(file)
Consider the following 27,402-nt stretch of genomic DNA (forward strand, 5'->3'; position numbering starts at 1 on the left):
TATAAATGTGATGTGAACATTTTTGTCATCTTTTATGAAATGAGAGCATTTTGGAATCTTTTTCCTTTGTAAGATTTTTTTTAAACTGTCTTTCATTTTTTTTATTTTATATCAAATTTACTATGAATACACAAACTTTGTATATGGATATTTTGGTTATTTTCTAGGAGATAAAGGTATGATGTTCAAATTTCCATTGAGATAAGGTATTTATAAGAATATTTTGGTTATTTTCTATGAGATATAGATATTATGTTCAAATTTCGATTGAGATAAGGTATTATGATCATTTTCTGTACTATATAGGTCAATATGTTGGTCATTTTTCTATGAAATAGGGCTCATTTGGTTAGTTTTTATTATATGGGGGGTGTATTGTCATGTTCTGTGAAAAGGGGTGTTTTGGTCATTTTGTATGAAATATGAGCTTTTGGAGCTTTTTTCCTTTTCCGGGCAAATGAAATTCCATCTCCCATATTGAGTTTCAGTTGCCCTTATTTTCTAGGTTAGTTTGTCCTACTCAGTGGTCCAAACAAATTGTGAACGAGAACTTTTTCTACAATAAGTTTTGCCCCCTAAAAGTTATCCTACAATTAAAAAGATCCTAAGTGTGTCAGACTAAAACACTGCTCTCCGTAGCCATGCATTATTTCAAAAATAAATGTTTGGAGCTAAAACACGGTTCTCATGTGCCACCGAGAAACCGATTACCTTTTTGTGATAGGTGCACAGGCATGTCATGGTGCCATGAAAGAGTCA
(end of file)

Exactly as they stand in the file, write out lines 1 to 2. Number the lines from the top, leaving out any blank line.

Consider the following 27,402-nt stretch of genomic DNA (forward strand, 5'->3'; position numbering starts at 1 on the left):
TATAAATGTGATGTGAACATTTTTGTCATCTTTTATGAAATGAGAGCATTTTGGAATCTTTTTCCTTTGTAAGATTTTTTTTAAACTGTCTTTCATTTTTTTTATTTTATATCAAATTTACTATGAATACACAAACTTTGTATATGGATATTTTGGTTATTTTCTAGGAGATAAAGGTATGATGTTCAAATTTCCATTGAGATAAGGTATTTATAAGAATATTTTGGTTATTTTCTATGAGATATAGATATTATGTTCAAATTTCGATTGAGATAAGGTATTATGATCATTTTCTGTACTATATAGGTCAATATGTTGGTCATTTTTCTATGAAATAGGGCTCATTTGGTTAGTTTTTATTATATGGGGGGTGTATTGTCATGTTCTGTGAAAAGGGGTGTTTTGGTCATTTTGTATGAAATATGAGCTTTTGGAGCTTTTTTCCTTTTCCGGGCAAATGAAATTCCATCTCCCATATTGAGTTTCAGTTGCCCTTATTTTCTAGGTTAGTTTGTCCTACTCAGTGGTCCAAACAAATTGTGAACGAGAACTTTTTCTACAATAAGTTTTGCCCCCTAAAAGTTATCCTACAATTAAAAAGATCCTAAGTGTGTCAGACTAAAACACTGCTCTCCGTAGCCATGCATTATTTCAAAAATAAATGTTTGGAGCTAAAACACGGTTCTCATGTGCCACCGAGAAACCGATTACCTTTTTGTGATAGGTGCACAGGCATGTCATGGTGCCATGAAAGAGTCA